Rapid Determination of Mw for a Monoclonal Antibody

Monoclonal Antibody

 

 

 

Introduction

Protein aggregation generally occurs as the result of either conformational or colloidal instability. Conformational stability is the free energy difference (ΔG) between folded and unfolded states. Although not direct measurements of free energy, melting temperature value (Tm) and aggregation temperature (TAgg) can be used as qualitative assessments of conformational stability. Colloidal stability is determined by the balance of repulsive and attractive intermolecular interactions between protein molecules, like a monoclonal antibody, to conserve the native folded state. Simply stated, the propensity for aggregation is reduced by less intermolecular interaction. Therefore, determination of the second virial coefficient (B22) is a valuable screening tool to predict aggregation propensity. ARGEN™ is the ideal tool to assess quantitative and qualitative properties of all classes of biotherapeutics and determine TAgg, B22, molecular weight (Mw), as well as changes in weight average molecular weight (aggregation) under various thermal, chemical, and mechanical stress conditions. This technical note outlines the method in which ARGEN™ is utilized to determine the second virial coefficient (B22) and molecular weight (Mw) of a monoclonal antibody.

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ARGEN™: Smart & Rapid Therapeutic Biopolymer Development

ARGEN™ is a high throughput tool for the rapid assessment of the stability and viability of therapeutic proteins, peptides, and biopolymers. The instrument uses a multi-stressor testing platform powered by static light scattering detection and intuitive data processing. These features enable teams to develop biologic formulations up to 16-fold faster.

 

How ARGEN™ Works

ARGEN utilizes fixed angle (90°), simultaneous multiple sample light scattering (SMSLS) technology which provides rapid, real-time, continuous data collection for characterizing qualitative and quantitative properties of target molecules. The device is equipped with 16 independently controlled sample cells, permitting the user to establish thermal, chemical, and mechanical (stirring) stress parameters on each sample concurrently. This allows for a highly flexible approach to experimental design.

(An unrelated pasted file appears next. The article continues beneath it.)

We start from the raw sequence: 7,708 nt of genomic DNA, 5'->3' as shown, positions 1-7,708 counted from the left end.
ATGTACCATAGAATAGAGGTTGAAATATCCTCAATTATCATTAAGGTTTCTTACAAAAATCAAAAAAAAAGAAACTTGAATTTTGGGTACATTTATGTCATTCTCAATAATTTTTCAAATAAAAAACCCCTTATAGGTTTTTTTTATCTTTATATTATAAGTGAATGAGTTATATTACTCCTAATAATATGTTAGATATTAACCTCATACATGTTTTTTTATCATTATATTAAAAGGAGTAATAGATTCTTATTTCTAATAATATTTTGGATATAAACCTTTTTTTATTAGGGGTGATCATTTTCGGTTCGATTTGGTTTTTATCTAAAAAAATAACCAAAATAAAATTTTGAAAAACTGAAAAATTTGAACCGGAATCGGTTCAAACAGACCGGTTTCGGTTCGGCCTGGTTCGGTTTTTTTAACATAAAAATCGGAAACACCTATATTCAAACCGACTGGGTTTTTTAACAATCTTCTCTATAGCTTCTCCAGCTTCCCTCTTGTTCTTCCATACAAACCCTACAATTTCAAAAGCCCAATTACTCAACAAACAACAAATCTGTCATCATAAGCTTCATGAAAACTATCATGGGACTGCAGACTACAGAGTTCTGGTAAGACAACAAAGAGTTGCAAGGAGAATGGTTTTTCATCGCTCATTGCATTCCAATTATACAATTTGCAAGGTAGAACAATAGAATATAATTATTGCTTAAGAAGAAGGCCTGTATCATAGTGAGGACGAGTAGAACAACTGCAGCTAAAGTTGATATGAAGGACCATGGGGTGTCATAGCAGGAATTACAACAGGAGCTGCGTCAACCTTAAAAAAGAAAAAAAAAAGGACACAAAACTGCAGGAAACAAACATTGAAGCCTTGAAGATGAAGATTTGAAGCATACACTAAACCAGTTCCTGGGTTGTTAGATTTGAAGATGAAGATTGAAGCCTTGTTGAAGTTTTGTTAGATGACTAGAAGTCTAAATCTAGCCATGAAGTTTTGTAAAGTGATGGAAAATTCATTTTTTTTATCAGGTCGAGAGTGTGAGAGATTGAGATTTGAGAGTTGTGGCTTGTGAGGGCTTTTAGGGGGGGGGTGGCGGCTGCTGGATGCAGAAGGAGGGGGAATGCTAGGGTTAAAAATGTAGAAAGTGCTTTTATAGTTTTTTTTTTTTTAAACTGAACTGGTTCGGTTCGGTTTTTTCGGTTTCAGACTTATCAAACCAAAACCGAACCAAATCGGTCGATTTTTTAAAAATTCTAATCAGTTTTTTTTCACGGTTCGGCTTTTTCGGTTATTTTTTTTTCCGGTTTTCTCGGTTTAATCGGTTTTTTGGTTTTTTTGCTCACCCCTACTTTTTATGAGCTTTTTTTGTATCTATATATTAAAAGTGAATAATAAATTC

ARGEN™ Intuitive Control Software

The ARGEN™ control software features an intuitive interface for all aspects of experimental design and independent control of each cell for parallel parameter adjustment and real-time data processing.

 

ARGEN Lid Up

 

 

Equations & Roadmap for Determining Mw & B22 Using SLS (90°)

Step 1: Calculating the Excess Raleigh Ratio at 90°, I(90)

ARGEN detects the intensity of scattered light (90°) from a solution subjected to a vertically polarized laser source. The intensity of the scattered light is directly proportional to the size and concentration of the molecules analyzed as defined by the Zimm equation (Equation 3) and determined by solving for the excess Rayleigh ratio (Equation 1).

Below is the equation used to calculate excess Rayleigh light scattering intensity “I” at a 90° scattering angle:

  • 90Scatsolvent is the scattering intensity of the solvent or buffer only (minus protein). This value is automatically stored for each cell when a “Solvent Baseline” experiment is performed.
  • 90Scatreference is the scattering intensity of the reference (toluene). This value is automatically stored for each cell when a “Reference Baseline’’ experiment is performed.
  • IAbs, Tol  is the absolute Rayleigh scattering ratio for toluene at the laser wavelength. ARGEN uses a laser with λ = 660nm, therefore IAbs, Tol =1.19E-5 cm-1.
  • F is determined by the optical correction factor of the instrument. For ARGEN this value is F = 0.95.

 

Step 2: Mw & B22 Determination Using the Zimm Approximation

When determining the molecular weight of a synthetic or natural polymer, the Zimm approximation is made at a low concentration when q2 <S2>z << 1. The following equation can be used for a polydisperse polymer population: